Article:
Sunday, December 16, 2012


A final example of the Spanish attitude to personal space (Proxemics) . . . I dined with some Spanish friends last night and when we entered the restaurant, the only other diners were a couple sitting in one corner of a room of fourteen tables. Under my influence, we sat on the other side of it. Two other couples came in while we were there and each sat in the same place as the first couple, making it a rather crowded – and, of course, noisy - corner. We remained in splendid isolation. 

Strangely, I noted the same aggregation behaviour in a largely empty underground car park this morning, where most of the cars were parked unnecessarily beside others. Running the risk of scratches.

No one, of course, knows what's going to happen in Europe – other than, thanks purely to the Nobel-winning EU, there's not going to be a Third World War anytime soon. But as regards Britain's departure option, The Economist opines that:- The most likely outcome would be that Britain would find itself as a scratchy outsider with somewhat limited access to the single market, almost no influence and few friends. And one certainty: that having once departed, it would be all but impossible to get back in again.” For the reasoning behind this glum prediction click here.

In an even more interesting article, historian Antony Beever asks Will a continent turn its back on democracy. I could quote at length from this but, instead, will give you this reference.

On the inner workings of the EU – specifically the German-French axis – I read this comment of a senior German player the other day:- We only call the French once we've agreed a common position with other countries. Once we start talking to the French the trouble begins. This reminded me of a Europe-wide survey of some years ago as to who was best and worst to do business with across the continent. There were differences of opinion as to which country was the best but none on which was the worst.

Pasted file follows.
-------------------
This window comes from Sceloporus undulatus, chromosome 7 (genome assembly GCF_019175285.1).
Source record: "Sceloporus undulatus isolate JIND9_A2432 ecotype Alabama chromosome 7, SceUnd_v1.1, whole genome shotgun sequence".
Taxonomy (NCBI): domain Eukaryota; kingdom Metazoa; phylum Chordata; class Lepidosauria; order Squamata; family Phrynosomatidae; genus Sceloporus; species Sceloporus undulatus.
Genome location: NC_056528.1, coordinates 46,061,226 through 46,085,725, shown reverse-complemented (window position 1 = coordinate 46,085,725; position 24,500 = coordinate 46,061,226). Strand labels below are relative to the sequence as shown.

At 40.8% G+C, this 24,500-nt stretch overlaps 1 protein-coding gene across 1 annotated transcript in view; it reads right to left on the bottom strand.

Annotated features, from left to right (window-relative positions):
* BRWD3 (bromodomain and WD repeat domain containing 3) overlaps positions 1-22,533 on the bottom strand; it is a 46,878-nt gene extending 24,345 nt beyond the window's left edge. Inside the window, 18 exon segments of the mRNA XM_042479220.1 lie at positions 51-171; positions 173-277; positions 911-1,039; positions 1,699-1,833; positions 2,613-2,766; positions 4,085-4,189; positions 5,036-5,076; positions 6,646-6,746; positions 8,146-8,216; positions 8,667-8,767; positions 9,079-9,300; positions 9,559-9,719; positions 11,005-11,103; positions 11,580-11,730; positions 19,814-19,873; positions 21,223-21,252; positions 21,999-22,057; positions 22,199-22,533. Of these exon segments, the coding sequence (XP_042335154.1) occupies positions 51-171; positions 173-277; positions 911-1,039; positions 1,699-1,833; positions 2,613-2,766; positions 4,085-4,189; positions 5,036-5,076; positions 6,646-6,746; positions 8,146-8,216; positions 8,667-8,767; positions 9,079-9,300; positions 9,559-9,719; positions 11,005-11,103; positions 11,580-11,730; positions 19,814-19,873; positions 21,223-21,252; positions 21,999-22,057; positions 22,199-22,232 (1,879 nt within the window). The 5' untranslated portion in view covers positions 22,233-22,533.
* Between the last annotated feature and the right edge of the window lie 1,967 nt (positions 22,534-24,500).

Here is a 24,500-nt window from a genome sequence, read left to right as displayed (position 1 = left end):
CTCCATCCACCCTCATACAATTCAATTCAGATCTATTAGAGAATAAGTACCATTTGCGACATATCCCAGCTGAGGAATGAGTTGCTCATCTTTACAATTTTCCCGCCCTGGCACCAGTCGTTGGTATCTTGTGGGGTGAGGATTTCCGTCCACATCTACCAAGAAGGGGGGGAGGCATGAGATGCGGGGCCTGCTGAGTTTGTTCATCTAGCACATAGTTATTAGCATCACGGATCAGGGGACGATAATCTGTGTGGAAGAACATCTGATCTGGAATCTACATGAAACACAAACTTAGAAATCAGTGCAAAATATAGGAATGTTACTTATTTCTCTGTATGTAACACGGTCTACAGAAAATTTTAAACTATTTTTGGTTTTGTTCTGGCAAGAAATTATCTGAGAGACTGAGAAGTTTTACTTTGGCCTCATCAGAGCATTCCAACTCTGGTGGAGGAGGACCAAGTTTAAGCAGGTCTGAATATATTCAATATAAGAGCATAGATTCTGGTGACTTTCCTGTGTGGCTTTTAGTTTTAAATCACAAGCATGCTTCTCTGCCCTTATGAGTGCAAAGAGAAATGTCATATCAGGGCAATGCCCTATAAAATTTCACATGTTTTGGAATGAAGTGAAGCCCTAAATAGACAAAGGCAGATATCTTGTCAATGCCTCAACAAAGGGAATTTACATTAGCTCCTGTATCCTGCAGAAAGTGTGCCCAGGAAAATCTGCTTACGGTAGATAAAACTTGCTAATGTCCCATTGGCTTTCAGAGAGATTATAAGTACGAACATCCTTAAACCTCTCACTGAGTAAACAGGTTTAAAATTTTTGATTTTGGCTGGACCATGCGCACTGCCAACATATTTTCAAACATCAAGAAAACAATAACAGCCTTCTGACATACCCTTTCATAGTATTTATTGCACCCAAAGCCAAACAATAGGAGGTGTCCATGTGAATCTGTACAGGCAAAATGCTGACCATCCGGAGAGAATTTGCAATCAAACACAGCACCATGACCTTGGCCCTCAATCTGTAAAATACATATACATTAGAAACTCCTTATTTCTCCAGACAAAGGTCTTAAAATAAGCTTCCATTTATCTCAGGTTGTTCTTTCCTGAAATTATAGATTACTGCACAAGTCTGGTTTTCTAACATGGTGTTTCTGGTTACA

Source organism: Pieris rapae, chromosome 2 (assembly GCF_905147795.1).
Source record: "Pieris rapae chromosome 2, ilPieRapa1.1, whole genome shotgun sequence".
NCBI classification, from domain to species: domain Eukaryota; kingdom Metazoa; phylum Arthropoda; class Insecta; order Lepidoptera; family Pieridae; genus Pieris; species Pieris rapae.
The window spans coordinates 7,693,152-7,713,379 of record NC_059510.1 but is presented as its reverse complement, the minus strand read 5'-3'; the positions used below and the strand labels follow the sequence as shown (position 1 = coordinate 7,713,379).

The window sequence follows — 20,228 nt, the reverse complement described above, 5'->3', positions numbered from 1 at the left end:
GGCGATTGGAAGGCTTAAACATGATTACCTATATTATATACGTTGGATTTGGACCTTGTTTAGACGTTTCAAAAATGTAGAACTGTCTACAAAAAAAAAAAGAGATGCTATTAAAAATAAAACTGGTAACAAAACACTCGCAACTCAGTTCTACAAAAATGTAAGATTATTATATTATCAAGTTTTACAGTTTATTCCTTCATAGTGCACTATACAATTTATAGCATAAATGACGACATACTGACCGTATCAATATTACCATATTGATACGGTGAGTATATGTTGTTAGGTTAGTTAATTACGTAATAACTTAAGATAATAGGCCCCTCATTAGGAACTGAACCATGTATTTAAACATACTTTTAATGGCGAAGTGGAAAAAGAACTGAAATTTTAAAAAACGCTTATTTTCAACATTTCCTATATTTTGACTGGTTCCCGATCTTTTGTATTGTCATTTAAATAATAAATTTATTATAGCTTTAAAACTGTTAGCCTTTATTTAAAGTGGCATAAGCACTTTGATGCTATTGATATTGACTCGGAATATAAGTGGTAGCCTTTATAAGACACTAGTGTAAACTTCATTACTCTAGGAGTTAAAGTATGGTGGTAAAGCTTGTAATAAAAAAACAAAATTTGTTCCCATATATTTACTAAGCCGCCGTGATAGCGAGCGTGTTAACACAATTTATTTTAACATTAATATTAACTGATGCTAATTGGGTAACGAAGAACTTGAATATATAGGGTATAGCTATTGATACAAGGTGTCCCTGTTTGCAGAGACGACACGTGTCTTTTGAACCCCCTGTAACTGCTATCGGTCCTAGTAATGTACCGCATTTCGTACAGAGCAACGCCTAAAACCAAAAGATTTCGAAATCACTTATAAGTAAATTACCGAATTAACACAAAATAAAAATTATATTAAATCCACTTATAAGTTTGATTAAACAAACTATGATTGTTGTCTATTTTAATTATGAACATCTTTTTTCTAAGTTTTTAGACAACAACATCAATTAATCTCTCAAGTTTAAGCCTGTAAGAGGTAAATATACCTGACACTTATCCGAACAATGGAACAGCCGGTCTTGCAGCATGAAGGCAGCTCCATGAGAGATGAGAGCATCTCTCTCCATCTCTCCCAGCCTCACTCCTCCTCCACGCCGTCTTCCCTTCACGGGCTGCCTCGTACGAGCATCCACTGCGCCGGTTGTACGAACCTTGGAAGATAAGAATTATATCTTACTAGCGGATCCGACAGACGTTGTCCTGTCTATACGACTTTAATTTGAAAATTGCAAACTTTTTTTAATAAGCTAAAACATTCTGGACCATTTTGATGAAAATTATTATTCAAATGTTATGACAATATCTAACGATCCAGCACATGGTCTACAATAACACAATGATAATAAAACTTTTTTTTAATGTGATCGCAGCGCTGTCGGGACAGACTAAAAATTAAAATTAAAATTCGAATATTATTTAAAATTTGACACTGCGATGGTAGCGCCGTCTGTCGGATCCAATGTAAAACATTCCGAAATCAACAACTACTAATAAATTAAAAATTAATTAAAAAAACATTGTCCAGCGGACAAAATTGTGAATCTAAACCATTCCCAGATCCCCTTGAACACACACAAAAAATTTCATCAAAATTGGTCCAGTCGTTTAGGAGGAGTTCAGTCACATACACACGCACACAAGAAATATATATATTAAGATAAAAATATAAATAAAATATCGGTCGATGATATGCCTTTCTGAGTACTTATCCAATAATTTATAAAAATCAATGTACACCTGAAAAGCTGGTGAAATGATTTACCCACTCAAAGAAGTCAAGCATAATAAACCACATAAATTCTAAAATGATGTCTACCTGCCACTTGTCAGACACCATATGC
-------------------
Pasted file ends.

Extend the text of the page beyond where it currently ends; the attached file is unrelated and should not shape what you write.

So, finally here's another Economist article, entitled “The time bomb at the heart of Europe'. It's a special report on France. Which won't have made good bedtime reading for President Holland. If the intro grabs you, note there are links to several additional sections.

3 comments:

Perry said...

The "Economist" is a magazine with content that meets its match, when its pages are torn into squares and hung up in a privy, in readiness for the defilement that its scribblers deserve.

There is not the slightest sign that the EU would be prepared to engage in negotiations for a looser relationship, unless "Tantric failure to launch" Scameron invokes Article 50 of the Lisbon Treaty, which would legally compel our European partners to do so. But this he cannot do, because the Article 50 process can only be set in train by a country saying that it wishes to leave the EU.

http://www.telegraph.co.uk/comment/9746864/The-shale-gas-revolution-green-taxes-will-mean-sky-high-prices-for-dirt-cheap-energy.html

trebots said...

This teacher bloke I knew called Gordon Sumner once wrote a song which went, "Please don't be, please don't be, please don't be so proxemic to me," but I told him to tone down the language and change his name, and the rest is on sale in the cut-price bins at Tesco.

I wonder if the restaurant thing is a reflection on waiter service - "If they sit on the opposite side, I'm not going to walk any faster and I may accidentally not see them very much."

Colin said...

Thanks, Treb, But there ain't no waiters on a Spanish beach and they still aggregate there . .

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